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TREATING MESOTHELIOMA WITH IMMUNOTHERAPY

Immunotherapy treatments attack mesothelioma using the body’s own immune system. Researchers are currently developing and refining new immunotherapy treatments in clinical trials.

Immunotherapy is a collective name for a group of emerging mesothelioma treatments that are currently only available for patients through clinical trials. Immunotherapy is a unique treatment method because it uses a patient’s own immune system to fight mesothelioma. Find a clinical trial that offers immunotherapy today.

Benefits of Immunotherapy

Improved Prognosis: Many patients are experiencing longer survival times thanks to immunotherapy drugs like tremelimumab. It’s even more effective when combined with chemotherapy and/or surgery.

Less Side Effects: Immunotherapy specifically targets mesothelioma cells, so healthy cells remain unharmed by the drug. By sparing the healthy cells, patients experience less side effects than treatments like radiation.

 

The main advantage of this type of treatment is that it only targets mesothelioma cells and, in doing so, minimizes damage to healthy cells. Less damage to healthy cells means that a patient will experience less side effects. This allows patients who are not in the best overall health receive treatment that can improve their survival time.

How Immunotherapy Works

Normally the body’s immune system would recognize that mesothelioma cells are “foreign” and would quickly attempt to kill them. Mesothelioma tumors, however, grow quickly and metastasize (spread) at a high rate.

The fast metastasis of a mesothelioma tumor overwhelms the immune system and makes it difficult to attack. Immunotherapy provides a solution to this problem: it boosts the immune system, makes it stronger. and helps it target mesothelioma cells more effectively.

Immunotherapy is known as a “targeted treatment”, because it specifically targets mesothelioma cells. Targeted treatments are beneficial because they only attack cancer cells and cause no unintended damage to healthy cells.

Patients with advanced mesothelioma or whose health may not allow them to withstand the side effects of other mesothelioma treatments, like chemotherapy, can benefit from the targeted nature of immunotherapy because it’s safer and results in less overall side effects.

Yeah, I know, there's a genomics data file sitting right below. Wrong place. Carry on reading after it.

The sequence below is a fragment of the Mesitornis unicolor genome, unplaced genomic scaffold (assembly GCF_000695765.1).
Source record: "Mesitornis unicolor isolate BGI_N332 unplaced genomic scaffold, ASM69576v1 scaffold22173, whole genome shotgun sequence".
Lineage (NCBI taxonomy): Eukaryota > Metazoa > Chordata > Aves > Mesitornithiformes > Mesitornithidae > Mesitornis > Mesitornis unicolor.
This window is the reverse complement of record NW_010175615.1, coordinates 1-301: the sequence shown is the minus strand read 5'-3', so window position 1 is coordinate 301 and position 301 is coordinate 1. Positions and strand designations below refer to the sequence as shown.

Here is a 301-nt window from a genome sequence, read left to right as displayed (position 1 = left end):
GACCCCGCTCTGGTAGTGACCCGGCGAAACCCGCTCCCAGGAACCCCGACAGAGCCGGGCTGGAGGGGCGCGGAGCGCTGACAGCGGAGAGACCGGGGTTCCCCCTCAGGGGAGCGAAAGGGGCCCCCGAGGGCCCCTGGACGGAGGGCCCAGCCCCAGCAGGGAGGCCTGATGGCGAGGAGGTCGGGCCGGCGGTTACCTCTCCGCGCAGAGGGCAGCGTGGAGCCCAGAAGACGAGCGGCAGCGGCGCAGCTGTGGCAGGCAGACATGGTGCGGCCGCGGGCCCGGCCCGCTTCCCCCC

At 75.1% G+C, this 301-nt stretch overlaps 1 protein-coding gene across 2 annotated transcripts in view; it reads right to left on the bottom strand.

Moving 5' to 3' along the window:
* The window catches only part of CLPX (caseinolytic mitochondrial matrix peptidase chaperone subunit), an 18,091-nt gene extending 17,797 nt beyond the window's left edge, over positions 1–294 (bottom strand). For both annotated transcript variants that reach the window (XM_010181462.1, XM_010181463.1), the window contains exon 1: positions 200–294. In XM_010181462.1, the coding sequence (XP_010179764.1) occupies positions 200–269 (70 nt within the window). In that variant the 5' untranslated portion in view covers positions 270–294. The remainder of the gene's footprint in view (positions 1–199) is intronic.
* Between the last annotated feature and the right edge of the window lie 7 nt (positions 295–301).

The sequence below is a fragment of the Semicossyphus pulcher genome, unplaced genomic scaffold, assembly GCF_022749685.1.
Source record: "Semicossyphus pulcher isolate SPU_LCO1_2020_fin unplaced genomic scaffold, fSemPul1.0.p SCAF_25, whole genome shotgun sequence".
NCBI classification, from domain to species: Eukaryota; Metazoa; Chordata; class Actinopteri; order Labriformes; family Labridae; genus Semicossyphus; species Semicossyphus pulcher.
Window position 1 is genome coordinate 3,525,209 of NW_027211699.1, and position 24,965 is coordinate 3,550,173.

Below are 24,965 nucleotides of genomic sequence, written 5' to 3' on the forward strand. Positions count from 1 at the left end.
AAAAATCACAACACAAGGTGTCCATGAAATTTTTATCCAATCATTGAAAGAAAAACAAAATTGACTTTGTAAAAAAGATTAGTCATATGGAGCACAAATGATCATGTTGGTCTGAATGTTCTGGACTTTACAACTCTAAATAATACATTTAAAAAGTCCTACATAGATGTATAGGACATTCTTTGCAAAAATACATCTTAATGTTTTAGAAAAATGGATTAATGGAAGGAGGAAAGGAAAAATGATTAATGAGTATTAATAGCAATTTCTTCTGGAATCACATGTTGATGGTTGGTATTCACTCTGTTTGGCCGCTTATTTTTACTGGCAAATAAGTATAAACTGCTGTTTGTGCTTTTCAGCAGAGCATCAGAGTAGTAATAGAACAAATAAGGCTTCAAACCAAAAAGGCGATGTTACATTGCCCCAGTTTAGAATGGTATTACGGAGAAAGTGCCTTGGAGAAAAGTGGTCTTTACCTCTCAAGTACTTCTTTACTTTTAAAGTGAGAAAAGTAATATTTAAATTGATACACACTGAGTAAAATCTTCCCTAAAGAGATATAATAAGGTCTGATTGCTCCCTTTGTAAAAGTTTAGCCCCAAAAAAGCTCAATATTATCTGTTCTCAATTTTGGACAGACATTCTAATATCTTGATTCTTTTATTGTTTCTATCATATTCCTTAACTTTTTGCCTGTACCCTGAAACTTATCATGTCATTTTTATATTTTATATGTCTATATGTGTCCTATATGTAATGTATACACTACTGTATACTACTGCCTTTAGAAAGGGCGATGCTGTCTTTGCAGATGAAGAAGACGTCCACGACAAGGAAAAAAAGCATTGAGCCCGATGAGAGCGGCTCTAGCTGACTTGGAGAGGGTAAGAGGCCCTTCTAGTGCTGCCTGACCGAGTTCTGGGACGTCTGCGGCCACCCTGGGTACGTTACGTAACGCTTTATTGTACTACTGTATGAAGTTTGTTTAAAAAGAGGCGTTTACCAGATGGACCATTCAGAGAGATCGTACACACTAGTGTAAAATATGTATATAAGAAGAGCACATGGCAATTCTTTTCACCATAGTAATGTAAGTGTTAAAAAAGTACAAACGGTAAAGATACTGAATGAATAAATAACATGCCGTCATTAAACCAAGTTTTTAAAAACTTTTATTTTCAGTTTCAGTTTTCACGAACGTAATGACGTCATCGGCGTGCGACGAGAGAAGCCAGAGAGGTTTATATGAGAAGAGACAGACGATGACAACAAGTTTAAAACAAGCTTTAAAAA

There are two approaches researchers take when they develop an immunotherapy treatment. The treatment can either be active or passive. Whether an immunotherapy treatment is considered active or passive depends on how it is developed and administered to the patient.

Active Immunotherapy: Active immunotherapy actively stimulates the immune system to attack mesothelioma cells. It uses special triggers (antigens) that are injected into the body to set off the immune system’s attack on foreign cancer cells.

Passive Immunotherapy: Passive immunotherapy uses compounds created in the lab to attack mesothelioma directly. This type of immunotherapy is called passive because, unlike active immunotherapy, it doesn’t directly stimulate the immune system to kill cancer cells. Instead, special compounds created by researcher attack mesothelioma cells directly and have a passive effect on the immune system’s strength.

Types of Immunotherapy

There are several types of immunotherapy treatments currently being tested in clinical trials. Researchers use each type to help a patient’s own immune system fight mesothelioma in a different ways. There are four types of immunotherapy treatments showing promise in clinical trials:

Monoclonal Antibodies

Monoclonal antibodies are molecules that are made to target antigens on mesothelioma tumor cells. They can help stop the growth of mesothelioma in a few different ways:

  • They can block the ability of mesothelioma cells to metastasize (spread) to other parts of the body.
  • They can find and kill cancer cells directly.
  • They can help deliver cancer-killing medicine to cancer cells.